The socio-economic impact of Illicit Financial Flows
This blog shares some key learning points that may contribute to a broader Illicit Financial Flows agenda (IFFs) for civil society from the High Level Panel on Illicit Financial Flows recently held in Pretoria, South Africa.
By Mukasiri Sibanda
Some of the key learning points include the importance of understanding the seemingly elusive phenomenon of IFFs, the magnitude of the problem, the socio-economic impact, the enablers and causes as well as the measures being taken to stop the illicit flows. The major emphasis was the need to shift focus from compliance to implementation. While good laws and regulations are important, however, interest should be on how national authorities should use the power they have.
Before going into the gist of the conference presentations and discussions, it will be remiss not to share some attention-grabbing snippets from the keynote address given by Pravin Gordhan, South Africa (SA)’s Minister of Finance. The keynote address gave a timeline of SA’s fight against IFFs. As a passionate development practitioner, I was challenged to take stock of and reflect on major events and various initiatives taken by my country Zimbabwe to stem illicit flows. Likewise, the challenge equally applies to Civil Society Organisations (CSOs) with interest in sustainable development and poverty eradication initiatives.
Some key talking points in SA’s timeline on efforts taken to curb IFFs include the acknowledgement in 1994 that IFFs were a major threat to South Africa’s development agenda. In 1995, Transfer Pricing (TP) legislation which enabled profits to be taxed where value is created was enacted. In 2003, South Africa signed the UN Convention against Corruption. As part of his concluding remarks, Pravin Gordon made some remarkable points.
1. No matter how well intentioned our laws are, without political will the fight against corruption and IFFs will not be won.
2. Citizens must be educated to understand the IFFs flows phenomenon. This constitutes an important democratic factor in demanding accountability from government and companies.
3. Coordination by enforcement agencies is very important and no to silo mentality.
4. Multi-National Corporations (MNCs) must stop their aggressive tax practices and this calls for a fundamental shift in culture, values and practice.
5. Taxes must be paid where value is created to safeguard fiscal capabilities of producer countries.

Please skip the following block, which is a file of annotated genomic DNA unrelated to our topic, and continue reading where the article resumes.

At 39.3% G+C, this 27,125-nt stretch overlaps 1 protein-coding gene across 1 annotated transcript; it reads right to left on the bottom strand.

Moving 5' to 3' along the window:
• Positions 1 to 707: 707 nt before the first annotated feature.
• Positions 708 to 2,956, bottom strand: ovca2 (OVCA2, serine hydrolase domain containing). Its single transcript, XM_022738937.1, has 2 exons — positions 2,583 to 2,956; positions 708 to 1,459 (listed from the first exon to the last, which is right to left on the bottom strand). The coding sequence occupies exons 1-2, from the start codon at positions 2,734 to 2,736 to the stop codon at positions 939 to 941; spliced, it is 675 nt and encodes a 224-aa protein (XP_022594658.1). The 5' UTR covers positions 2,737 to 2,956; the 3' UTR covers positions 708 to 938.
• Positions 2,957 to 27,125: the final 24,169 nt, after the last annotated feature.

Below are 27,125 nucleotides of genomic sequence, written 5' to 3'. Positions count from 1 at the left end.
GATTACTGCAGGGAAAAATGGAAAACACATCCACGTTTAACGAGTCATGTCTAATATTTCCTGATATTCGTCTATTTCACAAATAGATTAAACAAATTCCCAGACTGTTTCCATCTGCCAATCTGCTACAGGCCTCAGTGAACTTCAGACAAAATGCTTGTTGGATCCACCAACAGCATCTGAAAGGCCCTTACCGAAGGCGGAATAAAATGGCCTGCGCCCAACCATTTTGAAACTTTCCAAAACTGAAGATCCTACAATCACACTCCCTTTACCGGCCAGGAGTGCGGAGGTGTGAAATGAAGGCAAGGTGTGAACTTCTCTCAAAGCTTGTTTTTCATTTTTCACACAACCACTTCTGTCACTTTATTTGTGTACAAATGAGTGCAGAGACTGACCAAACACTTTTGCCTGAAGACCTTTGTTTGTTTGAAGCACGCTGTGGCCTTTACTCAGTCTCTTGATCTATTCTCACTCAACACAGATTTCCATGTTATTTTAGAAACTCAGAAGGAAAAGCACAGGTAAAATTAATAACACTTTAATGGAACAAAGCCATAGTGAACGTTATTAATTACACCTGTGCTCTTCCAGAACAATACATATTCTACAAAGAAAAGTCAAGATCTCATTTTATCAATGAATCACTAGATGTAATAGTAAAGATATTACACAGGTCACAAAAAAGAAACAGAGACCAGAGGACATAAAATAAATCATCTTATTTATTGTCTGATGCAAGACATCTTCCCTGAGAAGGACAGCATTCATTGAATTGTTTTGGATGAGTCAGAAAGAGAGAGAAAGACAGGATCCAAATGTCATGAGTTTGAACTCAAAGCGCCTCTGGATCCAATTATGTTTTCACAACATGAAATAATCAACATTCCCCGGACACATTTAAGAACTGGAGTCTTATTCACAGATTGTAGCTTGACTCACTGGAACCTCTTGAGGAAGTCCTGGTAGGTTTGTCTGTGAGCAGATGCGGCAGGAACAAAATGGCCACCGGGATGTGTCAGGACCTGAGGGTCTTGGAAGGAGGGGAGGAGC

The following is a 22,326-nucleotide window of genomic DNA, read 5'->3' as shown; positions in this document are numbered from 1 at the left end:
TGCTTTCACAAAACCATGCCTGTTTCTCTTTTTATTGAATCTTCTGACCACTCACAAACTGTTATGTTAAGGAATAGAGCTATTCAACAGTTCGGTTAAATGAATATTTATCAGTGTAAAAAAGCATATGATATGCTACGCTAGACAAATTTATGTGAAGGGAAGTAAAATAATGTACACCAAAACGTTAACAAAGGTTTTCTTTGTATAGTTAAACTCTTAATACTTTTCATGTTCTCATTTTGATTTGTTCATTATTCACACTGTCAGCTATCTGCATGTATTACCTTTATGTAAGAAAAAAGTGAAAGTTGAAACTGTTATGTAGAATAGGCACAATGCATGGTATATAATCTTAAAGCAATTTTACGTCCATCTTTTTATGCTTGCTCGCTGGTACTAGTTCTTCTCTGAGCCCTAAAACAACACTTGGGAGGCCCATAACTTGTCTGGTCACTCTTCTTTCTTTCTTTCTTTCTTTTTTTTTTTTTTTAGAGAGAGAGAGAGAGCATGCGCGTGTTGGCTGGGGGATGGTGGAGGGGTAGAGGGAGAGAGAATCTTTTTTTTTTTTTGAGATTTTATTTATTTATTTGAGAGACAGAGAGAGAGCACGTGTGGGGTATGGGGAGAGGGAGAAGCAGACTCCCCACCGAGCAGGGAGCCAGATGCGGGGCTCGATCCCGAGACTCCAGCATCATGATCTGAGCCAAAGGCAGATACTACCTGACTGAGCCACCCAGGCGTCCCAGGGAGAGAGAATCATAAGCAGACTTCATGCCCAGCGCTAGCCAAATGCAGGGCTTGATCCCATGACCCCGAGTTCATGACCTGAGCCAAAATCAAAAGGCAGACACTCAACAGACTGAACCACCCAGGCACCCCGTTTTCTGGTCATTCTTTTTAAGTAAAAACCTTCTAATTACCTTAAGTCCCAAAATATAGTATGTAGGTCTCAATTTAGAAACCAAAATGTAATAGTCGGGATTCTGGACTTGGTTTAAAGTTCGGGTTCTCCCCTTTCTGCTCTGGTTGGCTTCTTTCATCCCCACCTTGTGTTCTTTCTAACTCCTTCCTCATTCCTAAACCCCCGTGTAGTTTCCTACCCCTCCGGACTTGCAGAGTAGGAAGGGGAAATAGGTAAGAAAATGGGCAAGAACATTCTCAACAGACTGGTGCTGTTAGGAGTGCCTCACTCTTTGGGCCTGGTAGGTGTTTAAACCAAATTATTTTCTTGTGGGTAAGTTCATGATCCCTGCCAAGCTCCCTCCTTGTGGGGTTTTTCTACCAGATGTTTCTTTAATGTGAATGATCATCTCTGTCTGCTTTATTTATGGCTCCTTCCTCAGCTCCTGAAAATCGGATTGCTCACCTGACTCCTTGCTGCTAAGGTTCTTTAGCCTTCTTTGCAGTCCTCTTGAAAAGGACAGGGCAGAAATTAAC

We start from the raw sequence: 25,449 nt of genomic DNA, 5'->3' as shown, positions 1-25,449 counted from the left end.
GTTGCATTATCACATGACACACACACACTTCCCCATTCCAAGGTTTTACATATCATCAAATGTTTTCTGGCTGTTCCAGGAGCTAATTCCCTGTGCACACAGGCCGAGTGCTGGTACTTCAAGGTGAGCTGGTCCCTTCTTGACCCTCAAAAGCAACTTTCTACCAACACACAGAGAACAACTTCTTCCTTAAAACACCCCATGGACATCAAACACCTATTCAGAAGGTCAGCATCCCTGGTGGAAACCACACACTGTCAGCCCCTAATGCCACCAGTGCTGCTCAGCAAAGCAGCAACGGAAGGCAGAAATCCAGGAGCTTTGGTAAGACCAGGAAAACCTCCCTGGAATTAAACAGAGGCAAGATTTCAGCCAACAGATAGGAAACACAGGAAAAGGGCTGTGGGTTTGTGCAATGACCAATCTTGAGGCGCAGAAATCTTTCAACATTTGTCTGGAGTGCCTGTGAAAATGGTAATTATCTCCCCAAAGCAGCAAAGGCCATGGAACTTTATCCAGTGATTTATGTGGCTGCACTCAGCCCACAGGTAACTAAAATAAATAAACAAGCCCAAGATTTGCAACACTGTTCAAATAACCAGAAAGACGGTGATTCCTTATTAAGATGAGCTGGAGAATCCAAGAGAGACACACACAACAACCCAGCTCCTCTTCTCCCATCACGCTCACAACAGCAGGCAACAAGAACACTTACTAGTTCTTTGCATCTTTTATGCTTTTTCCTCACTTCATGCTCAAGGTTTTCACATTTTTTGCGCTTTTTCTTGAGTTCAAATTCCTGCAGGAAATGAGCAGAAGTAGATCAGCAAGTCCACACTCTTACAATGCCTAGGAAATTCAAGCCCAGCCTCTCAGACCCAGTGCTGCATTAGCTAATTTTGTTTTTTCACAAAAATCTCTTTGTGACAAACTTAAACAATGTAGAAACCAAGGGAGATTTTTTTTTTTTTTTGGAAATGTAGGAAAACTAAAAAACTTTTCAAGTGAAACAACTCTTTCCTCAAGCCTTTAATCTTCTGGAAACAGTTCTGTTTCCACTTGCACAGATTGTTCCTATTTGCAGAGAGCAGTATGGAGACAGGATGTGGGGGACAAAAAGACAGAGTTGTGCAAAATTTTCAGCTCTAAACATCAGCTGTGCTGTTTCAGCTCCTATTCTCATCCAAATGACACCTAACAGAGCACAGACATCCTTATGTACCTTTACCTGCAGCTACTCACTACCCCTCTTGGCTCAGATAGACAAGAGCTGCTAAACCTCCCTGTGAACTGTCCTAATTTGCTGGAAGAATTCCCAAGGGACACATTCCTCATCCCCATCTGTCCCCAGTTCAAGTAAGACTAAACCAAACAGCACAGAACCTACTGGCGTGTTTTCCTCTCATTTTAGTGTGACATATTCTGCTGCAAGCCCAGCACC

6. There must not be any sacred cows; all countries must be subjected to the similar standards and conformity which is measurable and demonstrable in the fight against IFFs. 7. Tax havens must be closed.
Understanding the seemingly elusive definition of IFFs was the first discussion point for the conference. There are several definitions of Illicit Financial Flows (IFFs). It is important to flag out that how the problem is defined has a bearing on understanding the causes and the solutions that can be applied to solve that particular challenge.
The inherent risk here being a poorly defined IFFs problem can lead to a diagnostic measures which waste resources without achieving the intended impact. Most definitions on IFFs from World Bank Group (WBG), Organisation of Economic Corporation and Development (OECD) and Global Financial Integrity (GFI) have one common thread. That is, the illegal nature of IFFs activities. GFI defines IFFs flows as money that is illegally earned, transferred or utilised across borders. The WBG dimension considers the illegality of IFFs if they are in violation of the laws of the country of origin.
The strength of defining IFFs through the prism of illegal activities gives room to focus on solutions that are simply steeped in administrative efficiency in terms of enforcing compliance as well as reviewing of legislation. Caution was drawn, complicated laws and administration burden incentivizes noncompliance. It is interesting though to look at the IFFs definition from the High Level Panel report known as the Mbeki report. Tax avoidance, though not deemed illegal but against the spirit of the law, is an added on feature to the illegal activities in the definition of IFFs by the Mbeki report.
Likewise, the amount of funds lost due to IFFs varies depending on the source. United Nations Economic Commission for Africa (UNECA), for instance, estimated that Africa is losing $50 billion annually. Significantly, focus should not be on the varying IFFs estimates. Clearly, the varying estimates carry one important message. Amounts involved are quite substantial and pose a huge roadblock to Africa development agenda. Official Development Assistance (ODA) and Foreign Direct Investments (FDIs) traditional known anchors of development finance are dwarfed by IFFs as illustrated by the table below